The CRS and Commentaries
The CRS Regulations expressly state that the CRS Commentary made and published by the OECD is an integral part of the CRS itself and accordingly applies for the purposes of the automatic exchange of financial account information under a relevant scheduled Agreement. The Government strongly encourages industry to familiarise itself with the CRS and Commentaries, and also advises industry to visit the OECD's comprehensive automatic exchange portal, which contains all resource materials.
The CRS and Commentaries exceed 300 pages. Added to over 200 pages of Guidance Notes issued by the Tax Information Authority on the ITC Regulations regarding the Cayman Islands Intergovernmental Agreements (IGAs) with the U.S. and the UK, this is a lot to assimilate and put into practice. The learning curve and implementation challenges may be exacerbated for directors, principal points of contact and fund administrators that are not in one of the 90 plus participating jurisdictions under the CRS. The United States and approximately 130 other jurisdictions will not be participating in the CRS.
'Policies and Procedures' versus 'Arrangements'
The CRS Regulations do introduce a significant new concept. Every Reporting Financial Institution "shall establish policies and maintain procedures designed to identify Reportable Accounts." The policies and procedures shall:
(a) Identify each jurisdiction in which an Account Holder or a Controlling Person is resident for income tax or corporation tax purposes or for the purpose of any tax imposed by the law of the jurisdiction that is of a similar character to either of those taxes;
(b) Apply the due diligence procedures set out in the CRS; and
(c) Ensure that any information obtained in accordance with the CRS Regulations or a record of the steps taken to comply with the CRS Regulations in respect of a Financial Account is kept for six years from the end of the year to which the information relates or during which the steps were taken.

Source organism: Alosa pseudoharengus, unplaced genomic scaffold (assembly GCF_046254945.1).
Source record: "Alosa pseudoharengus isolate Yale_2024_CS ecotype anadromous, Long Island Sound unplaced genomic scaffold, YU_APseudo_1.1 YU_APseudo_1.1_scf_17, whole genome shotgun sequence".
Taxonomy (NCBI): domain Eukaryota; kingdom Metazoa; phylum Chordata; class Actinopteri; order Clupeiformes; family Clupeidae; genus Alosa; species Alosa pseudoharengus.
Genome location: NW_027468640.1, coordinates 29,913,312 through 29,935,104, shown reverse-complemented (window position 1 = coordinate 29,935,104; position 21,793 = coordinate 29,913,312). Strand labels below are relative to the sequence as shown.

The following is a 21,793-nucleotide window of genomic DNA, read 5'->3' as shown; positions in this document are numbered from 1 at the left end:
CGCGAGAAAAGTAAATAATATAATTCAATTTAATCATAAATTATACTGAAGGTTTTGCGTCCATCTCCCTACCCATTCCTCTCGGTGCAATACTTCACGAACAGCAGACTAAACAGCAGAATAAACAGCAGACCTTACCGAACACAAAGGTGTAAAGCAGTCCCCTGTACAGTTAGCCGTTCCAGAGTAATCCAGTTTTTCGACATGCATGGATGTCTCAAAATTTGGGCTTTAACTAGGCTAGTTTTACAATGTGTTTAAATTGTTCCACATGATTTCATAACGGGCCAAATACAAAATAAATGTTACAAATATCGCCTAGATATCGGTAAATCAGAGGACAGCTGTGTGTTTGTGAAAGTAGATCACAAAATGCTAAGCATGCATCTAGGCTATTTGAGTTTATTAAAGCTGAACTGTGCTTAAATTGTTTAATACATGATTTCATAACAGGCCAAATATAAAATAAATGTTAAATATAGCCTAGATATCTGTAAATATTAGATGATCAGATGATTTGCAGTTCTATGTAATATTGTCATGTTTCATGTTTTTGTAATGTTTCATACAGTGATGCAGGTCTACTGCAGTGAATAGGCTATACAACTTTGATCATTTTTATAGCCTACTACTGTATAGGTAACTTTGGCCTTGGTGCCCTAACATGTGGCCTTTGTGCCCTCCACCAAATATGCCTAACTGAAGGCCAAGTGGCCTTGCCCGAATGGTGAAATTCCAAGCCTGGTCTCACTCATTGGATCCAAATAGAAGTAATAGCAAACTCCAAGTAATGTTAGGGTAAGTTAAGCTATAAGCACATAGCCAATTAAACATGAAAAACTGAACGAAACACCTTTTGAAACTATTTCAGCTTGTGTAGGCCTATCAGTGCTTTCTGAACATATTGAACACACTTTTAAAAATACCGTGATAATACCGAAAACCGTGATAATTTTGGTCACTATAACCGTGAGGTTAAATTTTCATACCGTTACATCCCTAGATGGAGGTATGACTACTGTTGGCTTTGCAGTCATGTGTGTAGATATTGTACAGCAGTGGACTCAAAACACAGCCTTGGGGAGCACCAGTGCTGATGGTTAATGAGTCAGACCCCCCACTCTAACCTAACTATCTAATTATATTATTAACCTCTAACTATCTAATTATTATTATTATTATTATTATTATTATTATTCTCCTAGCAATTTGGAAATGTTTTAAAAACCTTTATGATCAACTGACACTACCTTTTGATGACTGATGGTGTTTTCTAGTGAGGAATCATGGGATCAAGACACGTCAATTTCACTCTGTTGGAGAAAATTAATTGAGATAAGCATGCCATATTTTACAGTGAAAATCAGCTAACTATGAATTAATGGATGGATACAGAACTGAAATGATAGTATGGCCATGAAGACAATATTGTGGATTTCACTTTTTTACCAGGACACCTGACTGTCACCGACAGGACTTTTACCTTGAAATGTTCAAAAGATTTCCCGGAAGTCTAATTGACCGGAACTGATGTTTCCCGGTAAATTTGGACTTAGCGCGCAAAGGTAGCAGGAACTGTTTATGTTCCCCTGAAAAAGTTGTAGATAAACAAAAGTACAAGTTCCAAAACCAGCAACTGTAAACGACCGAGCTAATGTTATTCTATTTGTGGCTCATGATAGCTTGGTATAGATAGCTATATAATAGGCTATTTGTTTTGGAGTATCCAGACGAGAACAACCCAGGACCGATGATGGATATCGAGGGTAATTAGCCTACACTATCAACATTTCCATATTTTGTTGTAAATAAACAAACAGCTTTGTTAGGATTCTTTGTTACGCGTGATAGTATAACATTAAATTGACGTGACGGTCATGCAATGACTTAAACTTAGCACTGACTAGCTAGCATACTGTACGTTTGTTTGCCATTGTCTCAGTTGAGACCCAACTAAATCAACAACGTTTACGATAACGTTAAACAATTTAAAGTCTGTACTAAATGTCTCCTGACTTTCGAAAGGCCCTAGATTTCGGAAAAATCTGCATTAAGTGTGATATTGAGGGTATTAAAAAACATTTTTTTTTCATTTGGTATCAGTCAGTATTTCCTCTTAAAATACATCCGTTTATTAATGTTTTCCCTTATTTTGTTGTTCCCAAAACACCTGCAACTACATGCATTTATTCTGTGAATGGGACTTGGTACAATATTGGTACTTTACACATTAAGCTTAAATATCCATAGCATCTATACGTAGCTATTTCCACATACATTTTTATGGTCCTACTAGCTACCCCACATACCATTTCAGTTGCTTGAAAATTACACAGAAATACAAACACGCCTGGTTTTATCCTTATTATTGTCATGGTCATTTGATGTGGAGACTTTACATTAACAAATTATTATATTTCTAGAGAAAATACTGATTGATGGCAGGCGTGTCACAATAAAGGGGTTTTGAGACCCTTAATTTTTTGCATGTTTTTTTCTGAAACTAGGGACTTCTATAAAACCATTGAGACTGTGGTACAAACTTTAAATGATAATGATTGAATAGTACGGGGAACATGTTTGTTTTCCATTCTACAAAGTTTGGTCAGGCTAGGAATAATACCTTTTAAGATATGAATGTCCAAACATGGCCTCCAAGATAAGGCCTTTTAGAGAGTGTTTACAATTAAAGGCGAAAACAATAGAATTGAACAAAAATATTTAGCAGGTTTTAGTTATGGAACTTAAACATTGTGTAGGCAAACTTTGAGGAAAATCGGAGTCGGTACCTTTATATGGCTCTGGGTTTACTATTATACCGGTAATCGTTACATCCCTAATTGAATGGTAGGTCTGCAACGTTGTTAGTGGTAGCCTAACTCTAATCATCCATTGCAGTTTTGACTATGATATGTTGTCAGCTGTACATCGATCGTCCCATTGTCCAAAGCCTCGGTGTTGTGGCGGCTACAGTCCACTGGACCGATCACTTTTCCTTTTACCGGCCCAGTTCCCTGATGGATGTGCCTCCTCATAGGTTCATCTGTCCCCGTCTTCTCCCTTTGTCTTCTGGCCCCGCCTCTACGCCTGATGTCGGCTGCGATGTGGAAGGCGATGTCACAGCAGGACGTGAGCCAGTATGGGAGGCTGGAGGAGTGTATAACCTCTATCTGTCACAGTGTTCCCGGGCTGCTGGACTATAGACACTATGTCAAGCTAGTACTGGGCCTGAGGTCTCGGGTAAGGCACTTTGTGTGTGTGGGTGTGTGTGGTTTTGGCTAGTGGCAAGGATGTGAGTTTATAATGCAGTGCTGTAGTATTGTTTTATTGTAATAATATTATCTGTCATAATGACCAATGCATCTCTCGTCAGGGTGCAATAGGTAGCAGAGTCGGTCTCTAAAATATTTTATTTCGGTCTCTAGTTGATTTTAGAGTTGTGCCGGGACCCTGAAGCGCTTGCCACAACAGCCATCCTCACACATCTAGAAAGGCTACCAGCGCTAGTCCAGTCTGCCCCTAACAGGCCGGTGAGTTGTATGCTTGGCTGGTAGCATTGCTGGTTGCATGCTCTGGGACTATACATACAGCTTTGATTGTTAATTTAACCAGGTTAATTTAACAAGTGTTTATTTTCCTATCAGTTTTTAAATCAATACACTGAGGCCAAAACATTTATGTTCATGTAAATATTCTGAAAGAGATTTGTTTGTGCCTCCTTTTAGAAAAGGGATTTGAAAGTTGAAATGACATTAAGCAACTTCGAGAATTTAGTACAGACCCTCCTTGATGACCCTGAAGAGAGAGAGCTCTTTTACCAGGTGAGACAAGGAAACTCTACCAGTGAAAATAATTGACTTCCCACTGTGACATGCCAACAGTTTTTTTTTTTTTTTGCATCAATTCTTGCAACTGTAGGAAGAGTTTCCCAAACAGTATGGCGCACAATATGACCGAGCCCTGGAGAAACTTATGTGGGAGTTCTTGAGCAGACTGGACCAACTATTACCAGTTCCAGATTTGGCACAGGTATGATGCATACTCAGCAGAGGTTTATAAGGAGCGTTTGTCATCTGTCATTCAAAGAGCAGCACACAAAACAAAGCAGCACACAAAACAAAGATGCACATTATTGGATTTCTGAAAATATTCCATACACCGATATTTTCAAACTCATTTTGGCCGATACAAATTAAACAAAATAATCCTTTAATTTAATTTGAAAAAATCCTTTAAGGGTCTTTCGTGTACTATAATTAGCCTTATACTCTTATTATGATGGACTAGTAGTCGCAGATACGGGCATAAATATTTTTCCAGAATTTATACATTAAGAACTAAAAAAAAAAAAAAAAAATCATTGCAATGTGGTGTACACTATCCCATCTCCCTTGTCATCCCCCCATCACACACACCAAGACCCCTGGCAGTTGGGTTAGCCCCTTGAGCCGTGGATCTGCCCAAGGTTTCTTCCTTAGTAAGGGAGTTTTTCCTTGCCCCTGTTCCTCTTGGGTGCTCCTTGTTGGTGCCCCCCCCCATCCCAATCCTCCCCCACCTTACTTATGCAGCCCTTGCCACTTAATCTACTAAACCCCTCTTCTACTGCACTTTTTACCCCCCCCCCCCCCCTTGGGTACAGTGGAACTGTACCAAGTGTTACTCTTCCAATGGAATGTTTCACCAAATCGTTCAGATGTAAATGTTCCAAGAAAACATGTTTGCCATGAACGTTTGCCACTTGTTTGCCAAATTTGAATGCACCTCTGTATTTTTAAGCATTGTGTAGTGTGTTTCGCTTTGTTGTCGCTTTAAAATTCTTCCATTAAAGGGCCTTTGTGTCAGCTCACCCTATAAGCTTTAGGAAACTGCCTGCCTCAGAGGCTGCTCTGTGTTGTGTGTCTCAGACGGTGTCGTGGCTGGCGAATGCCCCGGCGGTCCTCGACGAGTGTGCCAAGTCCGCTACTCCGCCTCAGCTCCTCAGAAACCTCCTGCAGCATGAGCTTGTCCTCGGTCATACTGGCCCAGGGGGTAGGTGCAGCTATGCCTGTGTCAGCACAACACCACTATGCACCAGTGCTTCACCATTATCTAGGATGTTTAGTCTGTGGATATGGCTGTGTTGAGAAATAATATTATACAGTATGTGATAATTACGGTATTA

The express reference to "policies and procedures" is an important clarification and improvement upon the vague term "arrangements" used in the International Tax Compliance Regulations regarding the US and UK IGAs and, indeed, the draft CRS Regulations circulated to the local industry in September.
This appears more consistent with the requirement for a written FATCA Compliance Program required by Foreign Financial Institutions (FFIs) that must enter into an FFI Agreement with the U.S. Internal Revenue Service upon registration on the IRS FATCA FFI Registration System. FFIs are required to enter into an FFI Agreement unless they are based in a jurisdiction (like the Cayman Islands) that has a Model 1 IGA with the U.S.
Sound advice – do not delay preparations for CRS compliance
The Government has advised the industry to not delay preparations for CRS compliance pending issue of any guidance. Industry also is advised that the list of participating jurisdictions for the purposes of the CRS will be published in the Gazette shortly. RFIs also should consider advising clients and account holders that, with the advent of CRS, they should ensure that their tax affairs are in compliance in their jurisdictions of residence; that they provide RFIs with all necessary details to enable them to report under CRS; and that data will be reported to tax authorities in their jurisdictions of residence.